labels:
        app: octopusdeploy
    spec:
      containers:
      - name: octopusdeploy
        image: example.com/octopusdeploy/server # my custom octopusdeploy image
        ports:
        - containerPort: 8080
        - containerPort: 10943
        env:
        - name: DB_CONNECTION_STRING
          value: "Server=octopusdeploy-db,1433;Database=OctopusDeploy;User Id=sa;Password=********"
        - name: ACCEPT_EULA
          value: "Y"
        - name: ADMIN_USERNAME
          value: "admin"
        - name: ADMIN_PASSWORD
          value: "********"
        - name: ADMIN_API_KEY
          value: "********"
        - name: MASTER_KEY
          value: "********"
        - name: DOCKER_HOST # tells the docker cli to talk to the other docker:dind container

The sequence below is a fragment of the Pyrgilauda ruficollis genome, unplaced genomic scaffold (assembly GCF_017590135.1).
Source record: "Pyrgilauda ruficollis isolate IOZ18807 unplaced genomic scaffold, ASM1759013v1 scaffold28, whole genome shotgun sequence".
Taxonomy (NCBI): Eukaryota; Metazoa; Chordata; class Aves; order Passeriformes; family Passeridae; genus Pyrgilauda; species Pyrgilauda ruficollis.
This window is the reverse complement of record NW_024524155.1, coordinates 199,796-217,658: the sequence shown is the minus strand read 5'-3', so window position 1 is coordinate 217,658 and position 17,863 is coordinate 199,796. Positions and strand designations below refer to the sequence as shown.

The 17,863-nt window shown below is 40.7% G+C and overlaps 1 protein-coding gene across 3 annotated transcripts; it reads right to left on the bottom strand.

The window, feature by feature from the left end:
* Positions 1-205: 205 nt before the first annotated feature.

value: tcp://localhost:2375
        securityContext:
          privileged: true
        volumeMounts: 
        - name: octopus-server # creates a shared mount containing server files so that docker image can access work and calamari
          mountPath: /home/octopus/.octopus/OctopusServer/Server
      - name: docker-dind
        image: docker:dind
        env:
        - name: DOCKER_TLS_CERTDIR # disables docker:dind tls such that it runs on port 2375 instead of 2376
          value: ""
        securityContext:
          privileged: true
        volumeMounts: 
        - name: docker-graph-storage 
          mountPath: /var/lib/docker
        - name: octopus-server # creates a shared mount containing server files so that docker image can access work and calamari
          mountPath: /home/octopus/.octopus/OctopusServer/Server
      imagePullSecrets:
      - name: registry-cred
      volumes: 
      - name: docker-graph-storage 
        emptyDir: {}